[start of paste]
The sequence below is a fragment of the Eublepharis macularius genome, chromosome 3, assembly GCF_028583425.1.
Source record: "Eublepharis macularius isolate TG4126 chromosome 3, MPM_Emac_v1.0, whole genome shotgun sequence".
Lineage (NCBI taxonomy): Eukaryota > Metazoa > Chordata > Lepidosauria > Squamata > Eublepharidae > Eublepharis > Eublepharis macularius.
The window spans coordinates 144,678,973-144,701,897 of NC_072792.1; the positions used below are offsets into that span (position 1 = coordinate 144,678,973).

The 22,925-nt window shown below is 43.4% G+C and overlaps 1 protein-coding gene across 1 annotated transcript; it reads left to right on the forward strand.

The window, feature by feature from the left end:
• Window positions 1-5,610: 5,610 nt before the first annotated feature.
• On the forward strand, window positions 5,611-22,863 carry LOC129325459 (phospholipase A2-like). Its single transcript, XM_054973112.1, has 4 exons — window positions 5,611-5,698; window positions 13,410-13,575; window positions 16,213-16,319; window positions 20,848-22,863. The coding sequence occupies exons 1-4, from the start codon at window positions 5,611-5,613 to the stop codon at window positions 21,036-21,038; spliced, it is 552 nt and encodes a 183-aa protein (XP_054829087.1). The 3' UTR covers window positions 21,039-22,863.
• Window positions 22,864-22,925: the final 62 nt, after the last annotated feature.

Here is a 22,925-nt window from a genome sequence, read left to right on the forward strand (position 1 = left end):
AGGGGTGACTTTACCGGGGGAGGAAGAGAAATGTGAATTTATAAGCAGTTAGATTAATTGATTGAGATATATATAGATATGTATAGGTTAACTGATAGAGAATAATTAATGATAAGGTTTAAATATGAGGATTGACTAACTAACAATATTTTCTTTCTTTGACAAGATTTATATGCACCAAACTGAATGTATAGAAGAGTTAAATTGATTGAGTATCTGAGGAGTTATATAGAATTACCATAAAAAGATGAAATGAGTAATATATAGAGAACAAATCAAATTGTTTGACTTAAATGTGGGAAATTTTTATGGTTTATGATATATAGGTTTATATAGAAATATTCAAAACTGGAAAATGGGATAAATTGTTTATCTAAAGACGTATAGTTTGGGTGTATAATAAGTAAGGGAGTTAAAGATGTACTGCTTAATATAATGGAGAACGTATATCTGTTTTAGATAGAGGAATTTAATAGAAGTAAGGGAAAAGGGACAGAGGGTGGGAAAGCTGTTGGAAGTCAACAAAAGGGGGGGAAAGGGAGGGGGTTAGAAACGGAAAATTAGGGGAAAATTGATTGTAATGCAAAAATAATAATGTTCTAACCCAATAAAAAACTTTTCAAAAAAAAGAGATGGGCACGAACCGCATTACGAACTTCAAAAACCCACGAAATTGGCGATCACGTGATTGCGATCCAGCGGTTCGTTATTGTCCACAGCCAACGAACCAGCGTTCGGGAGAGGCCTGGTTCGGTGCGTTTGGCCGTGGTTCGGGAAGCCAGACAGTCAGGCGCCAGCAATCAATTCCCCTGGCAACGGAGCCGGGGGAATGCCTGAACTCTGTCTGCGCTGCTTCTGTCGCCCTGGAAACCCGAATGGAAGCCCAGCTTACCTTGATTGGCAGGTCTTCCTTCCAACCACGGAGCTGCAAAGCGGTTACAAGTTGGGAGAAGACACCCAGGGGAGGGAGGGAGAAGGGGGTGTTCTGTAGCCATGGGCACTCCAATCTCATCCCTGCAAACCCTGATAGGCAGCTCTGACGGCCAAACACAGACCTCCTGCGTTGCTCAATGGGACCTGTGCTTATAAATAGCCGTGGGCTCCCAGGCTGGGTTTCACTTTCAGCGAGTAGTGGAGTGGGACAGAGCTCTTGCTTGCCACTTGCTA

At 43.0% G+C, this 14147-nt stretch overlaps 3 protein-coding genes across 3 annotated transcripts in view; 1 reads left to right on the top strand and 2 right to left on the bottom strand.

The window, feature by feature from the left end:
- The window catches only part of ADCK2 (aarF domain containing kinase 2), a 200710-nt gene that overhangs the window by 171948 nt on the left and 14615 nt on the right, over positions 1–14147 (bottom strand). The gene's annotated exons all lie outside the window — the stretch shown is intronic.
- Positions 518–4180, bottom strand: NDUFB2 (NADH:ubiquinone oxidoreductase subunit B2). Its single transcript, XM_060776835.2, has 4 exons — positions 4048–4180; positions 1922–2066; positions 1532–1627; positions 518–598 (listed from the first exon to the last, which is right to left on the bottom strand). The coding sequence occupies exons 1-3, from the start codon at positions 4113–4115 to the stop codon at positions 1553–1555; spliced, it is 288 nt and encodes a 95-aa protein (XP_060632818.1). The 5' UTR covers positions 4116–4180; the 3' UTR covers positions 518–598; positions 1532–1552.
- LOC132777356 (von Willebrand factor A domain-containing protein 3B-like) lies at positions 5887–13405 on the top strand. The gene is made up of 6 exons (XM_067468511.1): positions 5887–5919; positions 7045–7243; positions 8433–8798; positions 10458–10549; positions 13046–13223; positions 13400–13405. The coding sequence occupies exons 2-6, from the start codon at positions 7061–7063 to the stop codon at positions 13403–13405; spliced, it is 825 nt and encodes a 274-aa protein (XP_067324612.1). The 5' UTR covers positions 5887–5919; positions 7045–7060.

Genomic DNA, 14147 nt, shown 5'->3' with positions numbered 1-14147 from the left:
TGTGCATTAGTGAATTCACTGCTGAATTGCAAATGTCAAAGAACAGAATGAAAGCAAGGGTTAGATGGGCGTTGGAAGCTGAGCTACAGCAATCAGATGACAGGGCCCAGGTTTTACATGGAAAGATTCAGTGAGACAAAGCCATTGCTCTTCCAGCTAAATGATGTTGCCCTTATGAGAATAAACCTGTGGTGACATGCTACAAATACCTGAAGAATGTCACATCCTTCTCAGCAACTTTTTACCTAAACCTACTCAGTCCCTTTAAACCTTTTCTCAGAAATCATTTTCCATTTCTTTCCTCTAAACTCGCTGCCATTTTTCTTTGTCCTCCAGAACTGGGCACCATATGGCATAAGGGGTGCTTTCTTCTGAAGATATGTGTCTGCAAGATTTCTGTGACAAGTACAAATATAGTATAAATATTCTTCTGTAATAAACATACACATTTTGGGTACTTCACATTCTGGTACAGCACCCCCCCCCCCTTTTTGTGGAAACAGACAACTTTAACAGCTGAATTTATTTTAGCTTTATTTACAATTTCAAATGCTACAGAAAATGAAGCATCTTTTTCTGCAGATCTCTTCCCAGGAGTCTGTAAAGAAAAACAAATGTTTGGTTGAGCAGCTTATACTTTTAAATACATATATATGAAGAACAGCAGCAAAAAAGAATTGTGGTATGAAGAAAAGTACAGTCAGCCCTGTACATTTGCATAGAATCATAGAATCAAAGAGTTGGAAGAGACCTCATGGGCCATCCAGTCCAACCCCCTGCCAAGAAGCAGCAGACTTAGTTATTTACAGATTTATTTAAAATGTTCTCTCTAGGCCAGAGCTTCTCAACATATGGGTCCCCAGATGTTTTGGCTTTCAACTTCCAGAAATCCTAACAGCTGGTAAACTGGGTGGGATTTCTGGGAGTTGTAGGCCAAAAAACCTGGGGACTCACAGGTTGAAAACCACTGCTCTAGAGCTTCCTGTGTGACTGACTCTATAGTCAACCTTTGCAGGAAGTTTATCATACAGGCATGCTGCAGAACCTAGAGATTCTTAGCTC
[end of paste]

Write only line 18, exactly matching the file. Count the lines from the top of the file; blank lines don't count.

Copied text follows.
TGTGCATTAGTGAATTCACTGCTGAATTGCAAATGTCAAAGAACAGAATGAAAGCAAGGGTTAGATGGGCGTTGGAAGCTGAGCTACAGCAATCAGATGACAGGGCCCAGGTTTTACATGGAAAGATTCAGTGAGACAAAGCCATTGCTCTTCCAGCTAAATGATGTTGCCCTTATGAGAATAAACCTGTGGTGACATGCTACAAATACCTGAAGAATGTCACATCCTTCTCAGCAACTTTTTACCTAAACCTACTCAGTCCCTTTAAACCTTTTCTCAGAAATCATTTTCCATTTCTTTCCTCTAAACTCGCTGCCATTTTTCTTTGTCCTCCAGAACTGGGCACCATATGGCATAAGGGGTGCTTTCTTCTGAAGATATGTGTCTGCAAGATTTCTGTGACAAGTACAAATATAGTATAAATATTCTTCTGTAATAAACATACACATTTTGGGTACTTCACATTCTGGTACAGCACCCCCCCCCCCTTTTTGTGGAAACAGACAACTTTAACAGCTGAATTTATTTTAGCTTTATTTACAATTTCAAATGCTACAGAAAATGAAGCATCTTTTTCTGCAGATCTCTTCCCAGGAGTCTGTAAAGAAAAACAAATGTTTGGTTGAGCAGCTTATACTTTTAAATACATATATATGAAGAACAGCAGCAAAAAAGAATTGTGGTATGAAGAAAAGTACAGTCAGCCCTGTACATTTGCATAGAATCATAGAATCAAAGAGTTGGAAGAGACCTCATGGGCCATCCAGTCCAACCCCCTGCCAAGAAGCAGCAGACTTAGTTATTTACAGATTTATTTAAAATGTTCTCTCTAGGCCAGAGCTTCTCAACATATGGGTCCCCAGATGTTTTGGCTTTCAACTTCCAGAAATCCTAACAGCTGGTAAACTGGGTGGGATTTCTGGGAGTTGTAGGCCAAAAAACCTGGGGACTCACAGGTTGAAAACCACTGCTCTAGAGCTTCCTGTGTGACTGACTCTATAGTCAACCTTTGCAGGAAGTTTATCATACAGGCATGCTGCAGAACCTAGAGATTCTTAGCTC